In May of 2022, a visitor to the Louvre in Paris smeared cake on the bulletproof glass case that the Mona Lisa painting is encased in.
Someone threw a teacup at the Mona Lisa’s case in 2009.
In 1974, someone spray painted the Mona Lisa’s case. In 1911, the Mona Lisa was stolen from the Louvre.
In a publication called Museum Security: The Art of Alarms, it says, “Thieves usually don’t slither past detectors during museum heists.
They pay their six bucks, walk in as members of the public, stay behind after closing by hiding behind the draperies or under a bench, and smash the window to get out.”
This dispels a lot of what we see in movies about high-tech art thieves and vandals.
Don’t be fooled–good security is crucial. If the art is on public display, have well-paid, highly-trained security personnel on-site.
Ensure they make eye contact with each visitor and personally greet everyone.
Little things like this go a long way toward reducing incidences of vandalism but also give your security team a good idea of who needs to have an extra eye on them.
This innovative new security camera system has motion detectors that can alert your security team to potential vandals.
Art Sentry allows you to program “secure zones” around each piece of artwork and sends an audible alarm out if a would-be vandal crosses that threshold.
MuralShield is a consolidant that gets sprayed over a mural for protection against vandalism or weather damage.
What is a consolidant? It chemically fuses together paint layers, restores faded or damaged pigments, and allows vandal marks to simply be washed away.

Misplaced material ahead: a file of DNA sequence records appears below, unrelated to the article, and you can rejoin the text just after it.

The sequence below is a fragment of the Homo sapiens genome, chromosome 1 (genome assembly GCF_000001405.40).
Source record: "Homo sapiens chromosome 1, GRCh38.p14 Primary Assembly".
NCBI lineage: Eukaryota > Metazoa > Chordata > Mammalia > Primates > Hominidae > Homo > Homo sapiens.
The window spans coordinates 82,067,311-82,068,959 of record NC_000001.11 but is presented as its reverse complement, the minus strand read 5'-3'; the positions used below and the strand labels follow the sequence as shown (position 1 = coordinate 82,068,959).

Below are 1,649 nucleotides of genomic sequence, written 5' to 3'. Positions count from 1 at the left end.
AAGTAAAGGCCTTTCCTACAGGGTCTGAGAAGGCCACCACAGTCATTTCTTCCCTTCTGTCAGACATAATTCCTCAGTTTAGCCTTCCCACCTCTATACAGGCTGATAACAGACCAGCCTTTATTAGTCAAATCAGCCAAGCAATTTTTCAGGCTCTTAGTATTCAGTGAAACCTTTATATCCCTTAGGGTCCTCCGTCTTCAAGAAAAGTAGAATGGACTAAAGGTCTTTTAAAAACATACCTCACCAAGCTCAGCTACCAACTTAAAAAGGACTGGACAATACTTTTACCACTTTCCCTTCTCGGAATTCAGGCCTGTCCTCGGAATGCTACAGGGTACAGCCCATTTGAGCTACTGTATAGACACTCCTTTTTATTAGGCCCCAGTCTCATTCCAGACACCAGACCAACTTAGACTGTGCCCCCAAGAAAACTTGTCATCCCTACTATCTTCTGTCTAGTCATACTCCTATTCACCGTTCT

Since murals are the type of art most likely to be vandalized, MuralShield looks like a great investment.
Like the glass case that played such a big role in keeping the Mona Lisa safe.
These types of cases protect against finger smudges, UV rays, and fading.
The glass for these cases is coated with a UV protector–much like a sunscreen for the case.
Many museums actually coat their windows with UV protectors as well (for the few windows they do have).
In Glass Magazine, Amie Geremia, a staff member from the Frist Center for the Visual Arts, said that a painting allowed to be in the sun for just one day would have noticeable fading.
In addition to motion detectors, you can also protect art from vandalism with vibration sensors.
Vibration detectors, or seismic sensors, are sensitive enough to know when even a light touch is occurring on the surface of a piece of artwork.
If the detectors are triggered, just like with the Art Sentry camera system, an alert is sent instantaneously to your security center.
These vibration detectors can be completely customized, and multiple detectors can be placed around one piece of art.
The system, generally placed in a painting’s frame, is also smart enough to tell the difference between the vibration of a child running by versus the vibration of a would-be vandal.
Insurance is a key ingredient in protecting any art collection. Contact FACE Insurance today to see how we can help you have peace of mind that no one is waiting to smear cake all over your valuable work of art. Call: 916-721-2845